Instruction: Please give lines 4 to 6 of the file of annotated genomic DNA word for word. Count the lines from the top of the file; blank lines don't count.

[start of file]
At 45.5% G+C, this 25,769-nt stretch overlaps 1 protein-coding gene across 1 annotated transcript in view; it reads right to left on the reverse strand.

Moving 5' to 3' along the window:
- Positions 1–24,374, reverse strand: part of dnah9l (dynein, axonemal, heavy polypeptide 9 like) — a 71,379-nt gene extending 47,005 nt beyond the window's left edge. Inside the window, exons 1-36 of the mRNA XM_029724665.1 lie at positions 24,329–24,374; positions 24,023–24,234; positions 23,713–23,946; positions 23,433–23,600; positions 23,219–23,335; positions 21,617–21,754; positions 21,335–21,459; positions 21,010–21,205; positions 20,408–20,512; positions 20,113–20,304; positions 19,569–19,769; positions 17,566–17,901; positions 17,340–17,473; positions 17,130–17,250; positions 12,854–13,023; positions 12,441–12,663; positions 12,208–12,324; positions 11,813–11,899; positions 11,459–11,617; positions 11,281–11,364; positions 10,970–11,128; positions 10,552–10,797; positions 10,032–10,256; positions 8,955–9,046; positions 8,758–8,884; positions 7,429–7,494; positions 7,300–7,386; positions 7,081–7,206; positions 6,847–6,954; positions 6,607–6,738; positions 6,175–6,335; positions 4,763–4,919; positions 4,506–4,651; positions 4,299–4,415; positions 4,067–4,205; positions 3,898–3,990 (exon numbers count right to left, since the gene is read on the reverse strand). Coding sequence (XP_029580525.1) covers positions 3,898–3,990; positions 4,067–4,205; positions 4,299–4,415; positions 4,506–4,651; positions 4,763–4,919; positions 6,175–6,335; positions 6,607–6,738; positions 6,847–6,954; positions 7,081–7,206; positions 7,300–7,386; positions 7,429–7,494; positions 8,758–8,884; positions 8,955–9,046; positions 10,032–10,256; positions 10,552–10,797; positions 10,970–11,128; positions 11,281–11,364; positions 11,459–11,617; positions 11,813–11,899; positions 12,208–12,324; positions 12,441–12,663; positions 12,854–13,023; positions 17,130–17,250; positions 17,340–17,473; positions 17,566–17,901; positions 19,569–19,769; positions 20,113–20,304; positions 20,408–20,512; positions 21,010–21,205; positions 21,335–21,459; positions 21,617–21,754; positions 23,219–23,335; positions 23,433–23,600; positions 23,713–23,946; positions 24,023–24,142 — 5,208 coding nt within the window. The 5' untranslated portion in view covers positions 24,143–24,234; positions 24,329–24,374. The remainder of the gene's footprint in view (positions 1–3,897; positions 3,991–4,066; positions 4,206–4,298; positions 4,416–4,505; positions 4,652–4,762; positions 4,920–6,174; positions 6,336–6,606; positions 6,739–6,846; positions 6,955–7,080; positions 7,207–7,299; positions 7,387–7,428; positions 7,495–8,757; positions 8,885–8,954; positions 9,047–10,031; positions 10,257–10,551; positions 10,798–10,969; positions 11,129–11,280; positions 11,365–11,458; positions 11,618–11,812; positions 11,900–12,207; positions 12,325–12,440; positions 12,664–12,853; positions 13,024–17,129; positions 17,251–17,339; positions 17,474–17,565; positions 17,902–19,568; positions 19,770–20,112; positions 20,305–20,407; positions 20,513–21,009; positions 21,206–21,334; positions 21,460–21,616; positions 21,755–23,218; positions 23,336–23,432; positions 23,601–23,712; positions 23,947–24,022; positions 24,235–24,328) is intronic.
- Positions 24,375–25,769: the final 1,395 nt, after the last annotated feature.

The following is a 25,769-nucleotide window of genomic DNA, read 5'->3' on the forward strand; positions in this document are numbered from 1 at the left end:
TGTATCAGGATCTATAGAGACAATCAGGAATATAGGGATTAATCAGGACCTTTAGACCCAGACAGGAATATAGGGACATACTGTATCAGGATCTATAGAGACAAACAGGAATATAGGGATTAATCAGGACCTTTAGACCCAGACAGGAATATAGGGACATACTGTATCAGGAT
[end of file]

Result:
- Positions 24,375–25,769: the final 1,395 nt, after the last annotated feature.

The following is a 25,769-nucleotide window of genomic DNA, read 5'->3' on the forward strand; positions in this document are numbered from 1 at the left end:
TGTATCAGGATCTATAGAGACAATCAGGAATATAGGGATTAATCAGGACCTTTAGACCCAGACAGGAATATAGGGACATACTGTATCAGGATCTATAGAGACAAACAGGAATATAGGGATTAATCAGGACCTTTAGACCCAGACAGGAATATAGGGACATACTGTATCAGGAT